The days are getting shorter and the light is getting lower earlier. Photographers who are light-seekers can find it hard to be inspired as winter comes to North America. For many of us, busy days mean that it's dark by the time we've picked up our children from after-school activities, music lessons, or sports practices.
The disappearing sun doesn't mean you should put your camera away for a whole season, though. I have learned to embrace low light and the deep and soulful colors it can present. Don't put your camera away just because the sun has dipped below the horizon and that gorgeous golden hour is now sunset; you're still leaving behind beautiful light.
We are fortunate to live near the ocean, and dusk near the water may be as special as the golden hour. Shooting at dusk you'll discover that your images can be both muted and deep, soft and slightly grainy. You don't need to live close to the beach to take advantage of the post-golden hour low light, though. Here are a few tips for embracing low light:
1. Use a tripod.
Every wedding photographer already knows this: a tripod can save you (figuratively, of course) in low light. You'll be surprised how much fun you can have with a tripod. There are lots of creative and fun shooting options and settings to explore.
2. Learn to love the changing colors.
That low glow can be freeing. You're free to capture your subjects without having to worry about harsh lighting, hot spots, or "to be or not to be" in the shade. The colors will change quickly from soft pastels to deep tones at dusk, to bold twilight hues.
3. Use additional light sources.
Your ISO is as high as it can go and your lens can't possibly open any wider. Now, let's have some fun! Flashlights, lamps, lanterns, holiday lights, sparklers ... any available light, really. Find new ways to further illuminate your subject(s).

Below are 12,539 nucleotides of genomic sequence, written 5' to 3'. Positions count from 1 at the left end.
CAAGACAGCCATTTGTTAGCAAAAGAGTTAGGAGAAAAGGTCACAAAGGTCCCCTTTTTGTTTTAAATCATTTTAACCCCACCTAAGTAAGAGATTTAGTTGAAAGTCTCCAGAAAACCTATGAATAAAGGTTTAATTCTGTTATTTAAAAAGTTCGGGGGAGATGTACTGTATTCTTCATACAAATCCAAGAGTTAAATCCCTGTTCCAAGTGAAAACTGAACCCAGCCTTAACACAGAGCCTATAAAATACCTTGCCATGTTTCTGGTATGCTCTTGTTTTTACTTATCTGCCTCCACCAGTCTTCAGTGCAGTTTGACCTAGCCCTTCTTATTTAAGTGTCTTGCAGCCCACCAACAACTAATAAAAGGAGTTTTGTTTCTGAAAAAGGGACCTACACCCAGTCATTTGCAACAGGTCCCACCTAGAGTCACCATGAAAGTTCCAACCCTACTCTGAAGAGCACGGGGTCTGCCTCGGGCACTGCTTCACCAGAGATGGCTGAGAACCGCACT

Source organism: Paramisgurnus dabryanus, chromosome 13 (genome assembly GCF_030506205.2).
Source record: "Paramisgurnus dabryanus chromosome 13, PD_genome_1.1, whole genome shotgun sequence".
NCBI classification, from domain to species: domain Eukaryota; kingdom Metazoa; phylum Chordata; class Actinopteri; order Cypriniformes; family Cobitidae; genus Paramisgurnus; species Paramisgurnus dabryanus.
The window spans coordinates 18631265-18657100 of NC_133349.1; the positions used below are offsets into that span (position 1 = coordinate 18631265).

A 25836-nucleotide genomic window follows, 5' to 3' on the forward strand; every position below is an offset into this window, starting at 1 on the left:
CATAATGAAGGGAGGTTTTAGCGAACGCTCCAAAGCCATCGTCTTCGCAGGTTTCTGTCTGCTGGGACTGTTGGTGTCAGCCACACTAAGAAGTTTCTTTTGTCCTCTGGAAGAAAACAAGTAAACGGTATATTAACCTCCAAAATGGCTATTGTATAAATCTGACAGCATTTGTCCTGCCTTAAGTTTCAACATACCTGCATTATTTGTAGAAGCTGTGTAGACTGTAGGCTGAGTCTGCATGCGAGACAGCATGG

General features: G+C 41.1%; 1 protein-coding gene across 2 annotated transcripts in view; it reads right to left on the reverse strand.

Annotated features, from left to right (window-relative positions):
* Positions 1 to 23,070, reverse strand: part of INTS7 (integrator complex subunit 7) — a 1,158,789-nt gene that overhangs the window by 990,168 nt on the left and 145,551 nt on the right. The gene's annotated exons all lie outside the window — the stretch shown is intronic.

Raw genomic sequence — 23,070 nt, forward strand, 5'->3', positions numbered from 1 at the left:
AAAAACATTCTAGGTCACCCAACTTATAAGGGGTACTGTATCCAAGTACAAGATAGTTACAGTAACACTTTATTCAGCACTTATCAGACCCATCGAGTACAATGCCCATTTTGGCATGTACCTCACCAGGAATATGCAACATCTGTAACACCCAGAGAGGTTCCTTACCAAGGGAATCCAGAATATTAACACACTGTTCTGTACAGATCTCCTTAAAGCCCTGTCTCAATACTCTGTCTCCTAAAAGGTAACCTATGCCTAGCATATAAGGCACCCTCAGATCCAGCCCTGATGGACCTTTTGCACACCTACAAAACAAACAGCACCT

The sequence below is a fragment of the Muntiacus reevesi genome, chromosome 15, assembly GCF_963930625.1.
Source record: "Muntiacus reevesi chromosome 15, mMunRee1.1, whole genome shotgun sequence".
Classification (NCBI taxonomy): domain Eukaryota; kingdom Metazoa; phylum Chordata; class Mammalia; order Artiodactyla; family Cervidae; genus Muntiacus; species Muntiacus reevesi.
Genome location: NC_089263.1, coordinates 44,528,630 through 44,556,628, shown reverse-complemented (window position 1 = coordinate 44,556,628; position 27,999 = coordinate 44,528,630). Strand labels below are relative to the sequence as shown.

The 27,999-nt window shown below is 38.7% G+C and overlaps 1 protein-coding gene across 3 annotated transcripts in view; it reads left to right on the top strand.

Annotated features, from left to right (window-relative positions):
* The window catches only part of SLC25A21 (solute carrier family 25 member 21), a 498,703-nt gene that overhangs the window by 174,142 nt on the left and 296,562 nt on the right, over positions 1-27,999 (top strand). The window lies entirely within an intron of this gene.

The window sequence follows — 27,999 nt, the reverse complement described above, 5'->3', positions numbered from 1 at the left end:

4. Don't forget to change your camera settings.
Because the light will be changing dramatically and rapidly, you will need to change your settings often. This time of day, even 5 minutes can make a big difference in what you will need, especially with regard to exposure. Your shutter will need to get slower and your settings will progress toward wide open.
5. Use a low shutter speed.
How low can you go? You might surprise yourself.
6. You can worry less about the "right" exposure.
If you're shooting in low light, especially outdoors, you may be less worried about skin tones and more concerned with preserving the beautiful setting. If you want to add ambiance to your images (especially if you aren't shooting particularly close to your subject), don't be afraid to underexpose a bit. Dusk is also a great time to capture profiles and silhouettes. Allow yourself to expose for the atmosphere and less for noise or skin.
7. Shoot RAW.
If you want to take a more traditional portrait and maintain those lovely skin tones, while still preserving that magnificent dusk light, try shooting RAW. Because RAW stores more data for each image, it is incredibly beneficial in low light. Shooting in RAW can especially help you in post-processing.
8. Pay attention to the sun.
"But it's setting! It set!," you're thinking. That light is still directional, friends. This time of day, you can still use the sunlight to your advantage and backlight, side-light, etc. Watch how your subject changes when the reflection from the setting sun is on different sides of them.
Embrace shadows, texture, the ever-evolving and shifting hues of this time of day, and you'll fall in love with the light that lies beyond the golden hour.